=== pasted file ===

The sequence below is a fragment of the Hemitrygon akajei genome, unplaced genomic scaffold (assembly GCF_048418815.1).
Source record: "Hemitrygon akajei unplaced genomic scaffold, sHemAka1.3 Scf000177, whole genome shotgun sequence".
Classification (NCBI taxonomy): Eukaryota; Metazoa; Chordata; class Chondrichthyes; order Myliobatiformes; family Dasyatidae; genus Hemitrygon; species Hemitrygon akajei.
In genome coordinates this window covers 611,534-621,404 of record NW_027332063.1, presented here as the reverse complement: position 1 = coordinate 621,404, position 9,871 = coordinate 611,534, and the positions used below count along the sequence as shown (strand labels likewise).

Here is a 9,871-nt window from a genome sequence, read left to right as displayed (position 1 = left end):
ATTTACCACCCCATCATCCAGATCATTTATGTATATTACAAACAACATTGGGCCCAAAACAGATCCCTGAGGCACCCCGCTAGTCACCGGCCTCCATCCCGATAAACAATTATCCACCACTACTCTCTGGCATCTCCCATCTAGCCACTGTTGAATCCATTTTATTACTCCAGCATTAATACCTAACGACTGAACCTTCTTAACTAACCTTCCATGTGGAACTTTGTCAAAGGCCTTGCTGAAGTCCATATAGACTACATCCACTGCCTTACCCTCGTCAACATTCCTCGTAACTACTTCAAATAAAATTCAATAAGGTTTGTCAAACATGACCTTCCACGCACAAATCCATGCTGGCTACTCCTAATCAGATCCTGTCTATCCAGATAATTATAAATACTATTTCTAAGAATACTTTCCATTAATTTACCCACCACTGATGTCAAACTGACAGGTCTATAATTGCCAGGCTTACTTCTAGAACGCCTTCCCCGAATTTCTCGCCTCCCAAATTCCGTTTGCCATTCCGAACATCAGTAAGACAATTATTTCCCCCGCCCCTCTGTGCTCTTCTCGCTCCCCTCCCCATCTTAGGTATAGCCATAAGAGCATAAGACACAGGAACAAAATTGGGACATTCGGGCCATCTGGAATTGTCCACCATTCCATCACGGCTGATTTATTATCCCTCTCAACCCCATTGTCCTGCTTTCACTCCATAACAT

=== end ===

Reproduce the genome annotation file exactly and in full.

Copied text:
The sequence below is a fragment of the Hemitrygon akajei genome, unplaced genomic scaffold (assembly GCF_048418815.1).
Source record: "Hemitrygon akajei unplaced genomic scaffold, sHemAka1.3 Scf000177, whole genome shotgun sequence".
Classification (NCBI taxonomy): Eukaryota; Metazoa; Chordata; class Chondrichthyes; order Myliobatiformes; family Dasyatidae; genus Hemitrygon; species Hemitrygon akajei.
In genome coordinates this window covers 611,534-621,404 of record NW_027332063.1, presented here as the reverse complement: position 1 = coordinate 621,404, position 9,871 = coordinate 611,534, and the positions used below count along the sequence as shown (strand labels likewise).

Here is a 9,871-nt window from a genome sequence, read left to right as displayed (position 1 = left end):
ATTTACCACCCCATCATCCAGATCATTTATGTATATTACAAACAACATTGGGCCCAAAACAGATCCCTGAGGCACCCCGCTAGTCACCGGCCTCCATCCCGATAAACAATTATCCACCACTACTCTCTGGCATCTCCCATCTAGCCACTGTTGAATCCATTTTATTACTCCAGCATTAATACCTAACGACTGAACCTTCTTAACTAACCTTCCATGTGGAACTTTGTCAAAGGCCTTGCTGAAGTCCATATAGACTACATCCACTGCCTTACCCTCGTCAACATTCCTCGTAACTACTTCAAATAAAATTCAATAAGGTTTGTCAAACATGACCTTCCACGCACAAATCCATGCTGGCTACTCCTAATCAGATCCTGTCTATCCAGATAATTATAAATACTATTTCTAAGAATACTTTCCATTAATTTACCCACCACTGATGTCAAACTGACAGGTCTATAATTGCCAGGCTTACTTCTAGAACGCCTTCCCCGAATTTCTCGCCTCCCAAATTCCGTTTGCCATTCCGAACATCAGTAAGACAATTATTTCCCCCGCCCCTCTGTGCTCTTCTCGCTCCCCTCCCCATCTTAGGTATAGCCATAAGAGCATAAGACACAGGAACAAAATTGGGACATTCGGGCCATCTGGAATTGTCCACCATTCCATCACGGCTGATTTATTATCCCTCTCAACCCCATTGTCCTGCTTTCACTCCATAACAT